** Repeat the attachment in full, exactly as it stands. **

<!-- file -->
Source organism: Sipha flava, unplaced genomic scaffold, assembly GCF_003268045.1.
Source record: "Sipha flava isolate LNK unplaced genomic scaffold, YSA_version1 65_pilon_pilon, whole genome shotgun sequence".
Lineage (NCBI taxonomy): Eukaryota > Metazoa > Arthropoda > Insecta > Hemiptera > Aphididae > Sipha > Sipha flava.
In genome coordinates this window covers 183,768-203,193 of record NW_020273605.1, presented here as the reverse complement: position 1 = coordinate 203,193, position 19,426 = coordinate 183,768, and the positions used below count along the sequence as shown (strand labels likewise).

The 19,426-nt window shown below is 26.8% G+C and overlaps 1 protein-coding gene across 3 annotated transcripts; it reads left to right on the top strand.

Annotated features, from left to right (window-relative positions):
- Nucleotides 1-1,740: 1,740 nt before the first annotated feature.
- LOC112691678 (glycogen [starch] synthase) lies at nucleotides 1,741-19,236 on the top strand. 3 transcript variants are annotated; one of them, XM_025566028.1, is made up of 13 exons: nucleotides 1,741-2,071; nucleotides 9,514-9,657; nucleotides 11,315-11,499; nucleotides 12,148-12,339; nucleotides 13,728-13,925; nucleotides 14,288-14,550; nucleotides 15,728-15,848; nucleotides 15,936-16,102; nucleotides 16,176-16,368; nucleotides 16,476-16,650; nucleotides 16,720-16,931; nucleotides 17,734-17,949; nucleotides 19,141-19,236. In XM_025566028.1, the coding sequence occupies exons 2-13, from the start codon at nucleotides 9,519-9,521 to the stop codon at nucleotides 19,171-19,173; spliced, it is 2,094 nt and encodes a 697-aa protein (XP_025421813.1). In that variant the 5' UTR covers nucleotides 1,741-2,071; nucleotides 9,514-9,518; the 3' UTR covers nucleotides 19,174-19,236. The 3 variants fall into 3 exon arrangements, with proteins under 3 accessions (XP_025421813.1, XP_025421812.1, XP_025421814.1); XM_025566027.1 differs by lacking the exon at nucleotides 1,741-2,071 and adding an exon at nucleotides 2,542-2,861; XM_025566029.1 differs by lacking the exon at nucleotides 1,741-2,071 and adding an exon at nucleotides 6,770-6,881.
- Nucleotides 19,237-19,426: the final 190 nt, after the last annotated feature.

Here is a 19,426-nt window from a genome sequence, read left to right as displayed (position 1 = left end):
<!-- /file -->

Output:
Source organism: Sipha flava, unplaced genomic scaffold, assembly GCF_003268045.1.
Source record: "Sipha flava isolate LNK unplaced genomic scaffold, YSA_version1 65_pilon_pilon, whole genome shotgun sequence".
Lineage (NCBI taxonomy): Eukaryota > Metazoa > Arthropoda > Insecta > Hemiptera > Aphididae > Sipha > Sipha flava.
In genome coordinates this window covers 183,768-203,193 of record NW_020273605.1, presented here as the reverse complement: position 1 = coordinate 203,193, position 19,426 = coordinate 183,768, and the positions used below count along the sequence as shown (strand labels likewise).

The 19,426-nt window shown below is 26.8% G+C and overlaps 1 protein-coding gene across 3 annotated transcripts; it reads left to right on the top strand.

Annotated features, from left to right (window-relative positions):
- Nucleotides 1-1,740: 1,740 nt before the first annotated feature.
- LOC112691678 (glycogen [starch] synthase) lies at nucleotides 1,741-19,236 on the top strand. 3 transcript variants are annotated; one of them, XM_025566028.1, is made up of 13 exons: nucleotides 1,741-2,071; nucleotides 9,514-9,657; nucleotides 11,315-11,499; nucleotides 12,148-12,339; nucleotides 13,728-13,925; nucleotides 14,288-14,550; nucleotides 15,728-15,848; nucleotides 15,936-16,102; nucleotides 16,176-16,368; nucleotides 16,476-16,650; nucleotides 16,720-16,931; nucleotides 17,734-17,949; nucleotides 19,141-19,236. In XM_025566028.1, the coding sequence occupies exons 2-13, from the start codon at nucleotides 9,519-9,521 to the stop codon at nucleotides 19,171-19,173; spliced, it is 2,094 nt and encodes a 697-aa protein (XP_025421813.1). In that variant the 5' UTR covers nucleotides 1,741-2,071; nucleotides 9,514-9,518; the 3' UTR covers nucleotides 19,174-19,236. The 3 variants fall into 3 exon arrangements, with proteins under 3 accessions (XP_025421813.1, XP_025421812.1, XP_025421814.1); XM_025566027.1 differs by lacking the exon at nucleotides 1,741-2,071 and adding an exon at nucleotides 2,542-2,861; XM_025566029.1 differs by lacking the exon at nucleotides 1,741-2,071 and adding an exon at nucleotides 6,770-6,881.
- Nucleotides 19,237-19,426: the final 190 nt, after the last annotated feature.

Here is a 19,426-nt window from a genome sequence, read left to right as displayed (position 1 = left end):